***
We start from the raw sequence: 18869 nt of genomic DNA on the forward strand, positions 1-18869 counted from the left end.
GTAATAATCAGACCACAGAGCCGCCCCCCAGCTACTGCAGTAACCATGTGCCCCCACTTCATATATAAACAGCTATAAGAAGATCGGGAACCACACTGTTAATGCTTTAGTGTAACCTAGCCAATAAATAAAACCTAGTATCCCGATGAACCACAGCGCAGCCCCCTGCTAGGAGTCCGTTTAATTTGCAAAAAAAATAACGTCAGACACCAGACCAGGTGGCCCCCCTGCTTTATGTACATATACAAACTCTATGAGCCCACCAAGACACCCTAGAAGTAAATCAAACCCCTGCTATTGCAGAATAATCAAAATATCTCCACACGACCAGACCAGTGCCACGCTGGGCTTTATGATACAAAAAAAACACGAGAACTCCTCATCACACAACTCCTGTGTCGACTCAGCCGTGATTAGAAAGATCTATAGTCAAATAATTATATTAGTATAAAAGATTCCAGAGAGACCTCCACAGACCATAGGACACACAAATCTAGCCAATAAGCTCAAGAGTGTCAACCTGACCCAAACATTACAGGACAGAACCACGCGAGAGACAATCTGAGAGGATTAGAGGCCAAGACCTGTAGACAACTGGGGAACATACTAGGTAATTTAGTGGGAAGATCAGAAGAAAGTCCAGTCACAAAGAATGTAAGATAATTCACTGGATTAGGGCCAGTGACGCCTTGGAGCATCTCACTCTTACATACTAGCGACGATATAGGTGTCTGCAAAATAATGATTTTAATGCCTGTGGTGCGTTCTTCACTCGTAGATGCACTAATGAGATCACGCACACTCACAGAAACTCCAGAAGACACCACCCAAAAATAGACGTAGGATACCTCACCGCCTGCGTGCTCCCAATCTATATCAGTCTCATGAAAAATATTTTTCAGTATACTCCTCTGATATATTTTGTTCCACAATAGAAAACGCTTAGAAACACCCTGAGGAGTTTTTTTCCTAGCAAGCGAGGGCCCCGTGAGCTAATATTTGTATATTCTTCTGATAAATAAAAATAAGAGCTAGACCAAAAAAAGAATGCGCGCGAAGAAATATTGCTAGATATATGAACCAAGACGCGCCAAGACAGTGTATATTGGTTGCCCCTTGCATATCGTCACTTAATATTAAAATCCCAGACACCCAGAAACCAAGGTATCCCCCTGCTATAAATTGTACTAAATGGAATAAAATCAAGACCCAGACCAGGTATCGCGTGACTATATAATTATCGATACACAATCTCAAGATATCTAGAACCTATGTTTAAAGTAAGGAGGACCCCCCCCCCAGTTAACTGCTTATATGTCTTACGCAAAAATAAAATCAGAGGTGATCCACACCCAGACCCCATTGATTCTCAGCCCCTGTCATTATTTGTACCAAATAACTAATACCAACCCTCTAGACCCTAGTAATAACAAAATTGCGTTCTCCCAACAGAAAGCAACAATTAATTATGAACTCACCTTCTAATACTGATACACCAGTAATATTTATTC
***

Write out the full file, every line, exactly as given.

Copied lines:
We start from the raw sequence: 18869 nt of genomic DNA on the forward strand, positions 1-18869 counted from the left end.
GTAATAATCAGACCACAGAGCCGCCCCCCAGCTACTGCAGTAACCATGTGCCCCCACTTCATATATAAACAGCTATAAGAAGATCGGGAACCACACTGTTAATGCTTTAGTGTAACCTAGCCAATAAATAAAACCTAGTATCCCGATGAACCACAGCGCAGCCCCCTGCTAGGAGTCCGTTTAATTTGCAAAAAAAATAACGTCAGACACCAGACCAGGTGGCCCCCCTGCTTTATGTACATATACAAACTCTATGAGCCCACCAAGACACCCTAGAAGTAAATCAAACCCCTGCTATTGCAGAATAATCAAAATATCTCCACACGACCAGACCAGTGCCACGCTGGGCTTTATGATACAAAAAAAACACGAGAACTCCTCATCACACAACTCCTGTGTCGACTCAGCCGTGATTAGAAAGATCTATAGTCAAATAATTATATTAGTATAAAAGATTCCAGAGAGACCTCCACAGACCATAGGACACACAAATCTAGCCAATAAGCTCAAGAGTGTCAACCTGACCCAAACATTACAGGACAGAACCACGCGAGAGACAATCTGAGAGGATTAGAGGCCAAGACCTGTAGACAACTGGGGAACATACTAGGTAATTTAGTGGGAAGATCAGAAGAAAGTCCAGTCACAAAGAATGTAAGATAATTCACTGGATTAGGGCCAGTGACGCCTTGGAGCATCTCACTCTTACATACTAGCGACGATATAGGTGTCTGCAAAATAATGATTTTAATGCCTGTGGTGCGTTCTTCACTCGTAGATGCACTAATGAGATCACGCACACTCACAGAAACTCCAGAAGACACCACCCAAAAATAGACGTAGGATACCTCACCGCCTGCGTGCTCCCAATCTATATCAGTCTCATGAAAAATATTTTTCAGTATACTCCTCTGATATATTTTGTTCCACAATAGAAAACGCTTAGAAACACCCTGAGGAGTTTTTTTCCTAGCAAGCGAGGGCCCCGTGAGCTAATATTTGTATATTCTTCTGATAAATAAAAATAAGAGCTAGACCAAAAAAAGAATGCGCGCGAAGAAATATTGCTAGATATATGAACCAAGACGCGCCAAGACAGTGTATATTGGTTGCCCCTTGCATATCGTCACTTAATATTAAAATCCCAGACACCCAGAAACCAAGGTATCCCCCTGCTATAAATTGTACTAAATGGAATAAAATCAAGACCCAGACCAGGTATCGCGTGACTATATAATTATCGATACACAATCTCAAGATATCTAGAACCTATGTTTAAAGTAAGGAGGACCCCCCCCCCAGTTAACTGCTTATATGTCTTACGCAAAAATAAAATCAGAGGTGATCCACACCCAGACCCCATTGATTCTCAGCCCCTGTCATTATTTGTACCAAATAACTAATACCAACCCTCTAGACCCTAGTAATAACAAAATTGCGTTCTCCCAACAGAAAGCAACAATTAATTATGAACTCACCTTCTAATACTGATACACCAGTAATATTTATTC